You can use the GroundWork Output plugin as we will describe, but it's also possible to set up Telegraf to collect and host metrics in Prometheus Exposition format, which can be polled at a specific URL by the GroundWork TCG-APM connector. 

Why would you do this? Well, if you are running a few Telegraf agents and you want to be able to centrally turn on and off the importing of metrics on each to GroundWork without touching the agents, this is a good way to go. You can manage the Telegraf instances the APM connector polls from the APM configuration screen in GroundWork Monitor. It's also good if you are used to the Prometheus format Telegraf uses and want to keep using it.

Conversely, you wouldn't want to do this if you are using Telegraf to poll assets you can connect to from the GroundWork server - just use the containerized Telegraf with the GroundWork Output plugin and input plugins that poll those assets. Similarly, if you are using Telegraf passively to listen for messages like Syslog or SNMP Traps, then it makes sense to use the GroundWork Output plugin to immediately forward these to GroundWork, rather than poll them with the APM connector. You may miss data if the APM polling interval is longer than the gap between messages.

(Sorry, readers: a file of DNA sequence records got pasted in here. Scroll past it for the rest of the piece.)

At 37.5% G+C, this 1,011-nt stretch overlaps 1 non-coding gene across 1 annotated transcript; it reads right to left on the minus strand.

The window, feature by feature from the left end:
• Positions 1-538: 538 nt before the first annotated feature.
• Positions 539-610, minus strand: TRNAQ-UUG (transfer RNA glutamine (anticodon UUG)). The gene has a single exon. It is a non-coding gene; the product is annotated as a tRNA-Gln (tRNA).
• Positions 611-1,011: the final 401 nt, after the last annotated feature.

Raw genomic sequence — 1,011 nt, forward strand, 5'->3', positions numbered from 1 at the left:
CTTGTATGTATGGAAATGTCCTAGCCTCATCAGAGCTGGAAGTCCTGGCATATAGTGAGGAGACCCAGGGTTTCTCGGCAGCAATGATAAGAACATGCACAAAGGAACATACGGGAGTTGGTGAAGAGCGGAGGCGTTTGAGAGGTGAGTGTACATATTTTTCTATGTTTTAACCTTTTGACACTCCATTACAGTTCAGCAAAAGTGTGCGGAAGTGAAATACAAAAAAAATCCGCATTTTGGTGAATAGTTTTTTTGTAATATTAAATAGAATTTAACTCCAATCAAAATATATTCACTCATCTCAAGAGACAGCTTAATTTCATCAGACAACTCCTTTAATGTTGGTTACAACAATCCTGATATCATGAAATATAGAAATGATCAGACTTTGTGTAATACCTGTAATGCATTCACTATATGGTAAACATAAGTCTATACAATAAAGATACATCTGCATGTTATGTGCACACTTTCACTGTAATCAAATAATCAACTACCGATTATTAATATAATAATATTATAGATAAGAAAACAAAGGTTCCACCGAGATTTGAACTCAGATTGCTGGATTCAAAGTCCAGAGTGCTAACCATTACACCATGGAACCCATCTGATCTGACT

Setting Up Telegraf to Run in a Container

  1. Assuming you have all the requirements listed above, log in to your GroundWork server as the gwos user, and in the gw8 directory, edit the docker-compose.override.yml file.  Add the following: 

      # Telegraf acting in a capacity as a syslog daemon for snmptraps
        image: groundworkdevelopment/telegraf-docker:master
          - ${PWD}/snmptrap/etc/snmp/snmptt.conf.d:/etc/snmp/snmptt.conf.d
          - ${PWD}/snmptrap/etc/snmp/snmptt.ini:/etc/snmp/snmptt.ini
          - ${PWD}/snmptrap/etc/supervisor:/etc/supervisor
          - ${PWD}/snmptrap/etc/telegraf:/etc/telegraf
          - groundwork
        entrypoint: ["bash", "-c"]